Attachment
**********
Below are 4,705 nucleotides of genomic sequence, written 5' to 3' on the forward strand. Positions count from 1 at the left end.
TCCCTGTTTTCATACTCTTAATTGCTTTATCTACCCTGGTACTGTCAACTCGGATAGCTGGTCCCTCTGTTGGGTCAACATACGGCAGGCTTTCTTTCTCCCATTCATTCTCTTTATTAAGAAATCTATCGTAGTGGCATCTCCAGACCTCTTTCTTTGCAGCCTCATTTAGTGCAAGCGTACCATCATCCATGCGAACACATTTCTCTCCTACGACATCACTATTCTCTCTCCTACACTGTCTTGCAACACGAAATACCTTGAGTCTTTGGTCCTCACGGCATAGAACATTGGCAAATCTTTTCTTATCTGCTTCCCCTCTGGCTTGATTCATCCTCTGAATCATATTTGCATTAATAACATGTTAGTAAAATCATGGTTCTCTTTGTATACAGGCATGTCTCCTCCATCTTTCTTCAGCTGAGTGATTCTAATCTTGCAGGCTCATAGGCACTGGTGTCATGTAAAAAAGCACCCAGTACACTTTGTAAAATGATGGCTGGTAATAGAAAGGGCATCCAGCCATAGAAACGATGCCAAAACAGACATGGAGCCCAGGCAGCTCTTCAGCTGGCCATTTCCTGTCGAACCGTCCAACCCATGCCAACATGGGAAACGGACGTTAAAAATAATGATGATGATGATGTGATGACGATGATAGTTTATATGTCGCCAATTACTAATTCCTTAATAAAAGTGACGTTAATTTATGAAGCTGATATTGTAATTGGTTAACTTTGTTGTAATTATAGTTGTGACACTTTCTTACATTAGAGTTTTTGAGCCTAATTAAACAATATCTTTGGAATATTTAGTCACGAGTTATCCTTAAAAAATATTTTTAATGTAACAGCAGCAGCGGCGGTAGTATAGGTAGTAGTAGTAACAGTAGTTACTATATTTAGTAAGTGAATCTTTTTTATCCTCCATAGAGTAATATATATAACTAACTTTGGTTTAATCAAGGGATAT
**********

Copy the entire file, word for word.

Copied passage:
Below are 4,705 nucleotides of genomic sequence, written 5' to 3' on the forward strand. Positions count from 1 at the left end.
TCCCTGTTTTCATACTCTTAATTGCTTTATCTACCCTGGTACTGTCAACTCGGATAGCTGGTCCCTCTGTTGGGTCAACATACGGCAGGCTTTCTTTCTCCCATTCATTCTCTTTATTAAGAAATCTATCGTAGTGGCATCTCCAGACCTCTTTCTTTGCAGCCTCATTTAGTGCAAGCGTACCATCATCCATGCGAACACATTTCTCTCCTACGACATCACTATTCTCTCTCCTACACTGTCTTGCAACACGAAATACCTTGAGTCTTTGGTCCTCACGGCATAGAACATTGGCAAATCTTTTCTTATCTGCTTCCCCTCTGGCTTGATTCATCCTCTGAATCATATTTGCATTAATAACATGTTAGTAAAATCATGGTTCTCTTTGTATACAGGCATGTCTCCTCCATCTTTCTTCAGCTGAGTGATTCTAATCTTGCAGGCTCATAGGCACTGGTGTCATGTAAAAAAGCACCCAGTACACTTTGTAAAATGATGGCTGGTAATAGAAAGGGCATCCAGCCATAGAAACGATGCCAAAACAGACATGGAGCCCAGGCAGCTCTTCAGCTGGCCATTTCCTGTCGAACCGTCCAACCCATGCCAACATGGGAAACGGACGTTAAAAATAATGATGATGATGATGTGATGACGATGATAGTTTATATGTCGCCAATTACTAATTCCTTAATAAAAGTGACGTTAATTTATGAAGCTGATATTGTAATTGGTTAACTTTGTTGTAATTATAGTTGTGACACTTTCTTACATTAGAGTTTTTGAGCCTAATTAAACAATATCTTTGGAATATTTAGTCACGAGTTATCCTTAAAAAATATTTTTAATGTAACAGCAGCAGCGGCGGTAGTATAGGTAGTAGTAGTAACAGTAGTTACTATATTTAGTAAGTGAATCTTTTTTATCCTCCATAGAGTAATATATATAACTAACTTTGGTTTAATCAAGGGATAT